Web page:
The Ancient Greeks For Dummies
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The golden ratio is a famous geometry idea with a connection to ancient Greece. (When it came to mathematics, physics, astronomy, philosophy, drama, and the like, those ancient Greeks sure did kick some serious butt.)


The figure below shows the Parthenon on the Acropolis in Athens.


Built in the fifth century B.C., it is an example of architecture that uses the golden ratio.


Then you can divide the smaller rectangle into a square and a rectangle, and then you can divide the next rectangle, and so on, as shown below.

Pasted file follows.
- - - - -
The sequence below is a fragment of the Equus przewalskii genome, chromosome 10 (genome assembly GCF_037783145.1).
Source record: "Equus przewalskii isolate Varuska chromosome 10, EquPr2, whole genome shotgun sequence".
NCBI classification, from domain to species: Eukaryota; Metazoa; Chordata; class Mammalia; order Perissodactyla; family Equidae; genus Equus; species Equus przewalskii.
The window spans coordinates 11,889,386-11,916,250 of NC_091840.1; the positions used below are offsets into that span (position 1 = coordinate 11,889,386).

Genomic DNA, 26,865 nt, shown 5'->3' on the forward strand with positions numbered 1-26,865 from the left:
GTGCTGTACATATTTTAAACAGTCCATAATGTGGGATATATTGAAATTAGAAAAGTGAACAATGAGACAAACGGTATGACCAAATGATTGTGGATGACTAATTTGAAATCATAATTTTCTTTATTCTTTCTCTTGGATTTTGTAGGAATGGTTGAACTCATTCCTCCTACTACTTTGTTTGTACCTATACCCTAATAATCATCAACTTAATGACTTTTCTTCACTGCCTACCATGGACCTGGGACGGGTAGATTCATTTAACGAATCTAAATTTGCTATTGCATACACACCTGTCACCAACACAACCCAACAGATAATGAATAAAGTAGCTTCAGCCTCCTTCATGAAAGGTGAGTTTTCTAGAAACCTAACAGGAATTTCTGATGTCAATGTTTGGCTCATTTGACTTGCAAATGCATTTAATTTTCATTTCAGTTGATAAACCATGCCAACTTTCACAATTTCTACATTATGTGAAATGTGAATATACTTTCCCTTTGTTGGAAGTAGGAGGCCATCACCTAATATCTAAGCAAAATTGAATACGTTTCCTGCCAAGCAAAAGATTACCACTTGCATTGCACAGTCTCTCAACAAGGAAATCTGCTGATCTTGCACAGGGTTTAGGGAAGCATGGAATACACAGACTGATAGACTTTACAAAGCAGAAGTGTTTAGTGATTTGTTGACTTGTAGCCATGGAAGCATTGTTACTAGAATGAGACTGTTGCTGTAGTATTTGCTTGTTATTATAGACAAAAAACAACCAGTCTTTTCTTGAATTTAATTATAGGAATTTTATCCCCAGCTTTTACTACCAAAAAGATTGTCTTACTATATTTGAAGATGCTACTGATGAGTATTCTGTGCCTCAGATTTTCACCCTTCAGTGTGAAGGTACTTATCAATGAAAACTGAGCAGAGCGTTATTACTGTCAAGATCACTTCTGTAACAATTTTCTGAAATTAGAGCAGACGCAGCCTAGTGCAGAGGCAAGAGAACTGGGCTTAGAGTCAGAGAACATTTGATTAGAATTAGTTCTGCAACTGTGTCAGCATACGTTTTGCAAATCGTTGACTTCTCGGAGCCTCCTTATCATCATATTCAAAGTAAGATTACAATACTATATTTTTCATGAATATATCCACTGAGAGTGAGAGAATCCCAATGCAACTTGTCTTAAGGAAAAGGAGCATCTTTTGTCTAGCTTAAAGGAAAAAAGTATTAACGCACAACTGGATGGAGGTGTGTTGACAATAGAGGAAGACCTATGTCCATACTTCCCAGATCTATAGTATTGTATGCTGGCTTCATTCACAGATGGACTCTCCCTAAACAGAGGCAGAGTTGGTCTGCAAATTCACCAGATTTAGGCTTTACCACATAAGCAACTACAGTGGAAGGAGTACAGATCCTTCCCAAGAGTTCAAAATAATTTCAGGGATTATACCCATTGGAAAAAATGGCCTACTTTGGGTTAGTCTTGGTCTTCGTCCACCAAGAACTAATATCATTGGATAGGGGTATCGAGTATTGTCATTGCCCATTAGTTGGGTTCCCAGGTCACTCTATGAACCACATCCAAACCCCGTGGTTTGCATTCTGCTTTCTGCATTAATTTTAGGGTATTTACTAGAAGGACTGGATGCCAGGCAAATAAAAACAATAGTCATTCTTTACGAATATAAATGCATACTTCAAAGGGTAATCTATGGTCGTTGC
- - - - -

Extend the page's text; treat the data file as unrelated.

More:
When you connect the corresponding corners of each similar rectangle, you get a spiral that happens to be the same shape as the spiraling shell of the nautilus — amazing!

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Stephen Batchelor is Head of School for Creative and Visual Arts at MidKent College and has taught ancient history and classical studies for many years. Stephen has written book reviews for Current Archaeology and History Today, and is the author of The Ancient Greeks For Dummies.

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